Several years ago, Heriot-Watt University bought the home of Adam Smith, the renowned economist, in the centre of Edinburgh. It was rundown. Through our Edinburgh Business School, we have spent the last few years carrying out extensive renovations, leading to renewed interest in the historic property, which stands at the center of the enlightenment period. We see our responsibility to recreate the forward-looking vision for the economy in Scotland through this. Now the home, which is called Panmure House, is a place where leaders come together. It is a neutral place the Scottish government uses when they host business and world leaders. We are developing Panmure House as a place that will really encourage debate around the future economy, not just in Scotland but around the world. We talk about the theory of moral sentiments and how Adam Smith would have regarded the economy.  One message that has always stuck with me is Smith’s advice to act as if someone is always looking at what you are doing. That is an important social message as we go forward. To promote that, we have had a series on environment and sustainability. It is an interesting framework of how we, as a university, have decided we want to meet with people in a different sort of space and get to talk about the future.


What are the main priorities under your strategic plan 2019-2025? Which new strategic directions has the university taken over the past few years, and what is there to achieve by 2025?

We did not rush into producing a sustainability plan to say we are going to be sustainable by this date. Essentially, we want to be net zero as soon as we can. If we were thinking of spending a pound in a way that would maximize the reduction of CO2 in the world, how should we spend that pound? A pound spent on education is going to have a massive impact. Educating our own community and our own alumni in carbon literacy is very important. That is an element of the strategy because that will have a disproportionate impact. Then, how can we spend money on research that will have CO2 reduction implication? We are mapping the research that we do, and we already do a quite a lot of work identifying what could reduce CO2, in terms of carbon capture technology, in terms of aviation fuel technology, in terms of new forms of logistics and transport, how our own research. Getting people to understand that data and the impact of our research and doing more research that would be impactful for climate challenges is a core part of our strategy.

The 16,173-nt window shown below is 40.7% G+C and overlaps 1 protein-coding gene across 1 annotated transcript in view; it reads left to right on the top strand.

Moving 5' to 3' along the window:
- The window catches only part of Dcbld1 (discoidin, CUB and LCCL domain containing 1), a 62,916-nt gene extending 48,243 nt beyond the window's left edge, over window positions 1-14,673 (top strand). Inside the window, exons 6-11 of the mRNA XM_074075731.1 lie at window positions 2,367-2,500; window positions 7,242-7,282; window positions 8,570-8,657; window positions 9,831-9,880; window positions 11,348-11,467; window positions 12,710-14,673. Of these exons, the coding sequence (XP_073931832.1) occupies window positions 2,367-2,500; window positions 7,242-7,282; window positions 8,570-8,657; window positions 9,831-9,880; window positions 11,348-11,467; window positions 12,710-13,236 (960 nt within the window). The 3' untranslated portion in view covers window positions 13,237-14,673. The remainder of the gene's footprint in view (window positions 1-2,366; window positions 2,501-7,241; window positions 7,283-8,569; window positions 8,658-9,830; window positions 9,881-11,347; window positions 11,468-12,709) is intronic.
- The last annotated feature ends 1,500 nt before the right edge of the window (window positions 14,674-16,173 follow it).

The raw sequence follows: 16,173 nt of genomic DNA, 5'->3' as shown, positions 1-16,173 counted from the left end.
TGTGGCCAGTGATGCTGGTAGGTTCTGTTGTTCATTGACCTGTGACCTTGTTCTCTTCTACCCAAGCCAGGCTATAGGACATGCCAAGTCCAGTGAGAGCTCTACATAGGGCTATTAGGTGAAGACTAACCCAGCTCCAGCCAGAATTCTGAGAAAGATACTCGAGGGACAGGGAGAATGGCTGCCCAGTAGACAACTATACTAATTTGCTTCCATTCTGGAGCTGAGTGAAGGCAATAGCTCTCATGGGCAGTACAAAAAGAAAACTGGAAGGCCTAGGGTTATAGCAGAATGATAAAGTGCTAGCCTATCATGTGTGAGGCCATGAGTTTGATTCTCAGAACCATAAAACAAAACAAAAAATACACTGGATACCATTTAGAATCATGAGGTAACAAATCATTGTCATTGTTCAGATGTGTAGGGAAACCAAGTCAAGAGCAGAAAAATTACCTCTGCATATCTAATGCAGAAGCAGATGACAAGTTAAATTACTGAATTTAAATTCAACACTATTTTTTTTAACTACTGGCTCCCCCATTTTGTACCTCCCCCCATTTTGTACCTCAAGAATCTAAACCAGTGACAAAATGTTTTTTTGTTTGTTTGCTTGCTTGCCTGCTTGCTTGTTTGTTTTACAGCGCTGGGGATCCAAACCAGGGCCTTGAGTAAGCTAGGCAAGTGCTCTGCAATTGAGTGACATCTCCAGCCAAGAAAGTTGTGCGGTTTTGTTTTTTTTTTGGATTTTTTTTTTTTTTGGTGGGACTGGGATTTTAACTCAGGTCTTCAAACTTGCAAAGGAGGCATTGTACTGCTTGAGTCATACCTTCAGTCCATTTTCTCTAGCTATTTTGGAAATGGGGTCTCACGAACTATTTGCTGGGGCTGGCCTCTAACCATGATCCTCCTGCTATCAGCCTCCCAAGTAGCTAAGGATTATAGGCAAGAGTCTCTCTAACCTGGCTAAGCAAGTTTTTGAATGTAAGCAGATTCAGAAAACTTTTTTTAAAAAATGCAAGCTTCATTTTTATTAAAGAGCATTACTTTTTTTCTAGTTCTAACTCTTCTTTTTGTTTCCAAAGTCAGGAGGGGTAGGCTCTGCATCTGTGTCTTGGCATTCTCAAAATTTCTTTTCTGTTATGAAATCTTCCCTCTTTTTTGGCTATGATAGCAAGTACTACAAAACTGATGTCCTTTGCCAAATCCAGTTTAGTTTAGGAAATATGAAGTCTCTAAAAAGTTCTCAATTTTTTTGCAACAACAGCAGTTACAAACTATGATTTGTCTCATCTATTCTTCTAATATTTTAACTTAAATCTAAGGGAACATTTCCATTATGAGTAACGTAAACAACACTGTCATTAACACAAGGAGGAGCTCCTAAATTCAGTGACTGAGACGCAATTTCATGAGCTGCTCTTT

In our operations, like every other institution, we want to decarbonize our own organization. That goes without saying. There are many ways of doing that, and we are committed to it. However, our global sustainability strategy has to be more than just around our own multinational organization. It really needs to be how we can assure there is ethical sustainability. I believe that we need to be able to trade with countries in Africa. That means that we need to find ways of decarbonizing transport. If any nation was just to say we are just going to become net zero, that would have very little effect on the world on the climate change agenda. We have to take on a responsibility for a global net zero world. That is the challenge that we need to address, even through our own institutional sustainability strategy.


Tell us a bit about the university’s research strategy. Where are you most active, how is the university working to build closer academic industry partnerships? How are you working to enhance entrepreneurship? You mentioned you have the highest proportion of CEOs coming from the university. How do you achieve this kind of ranking?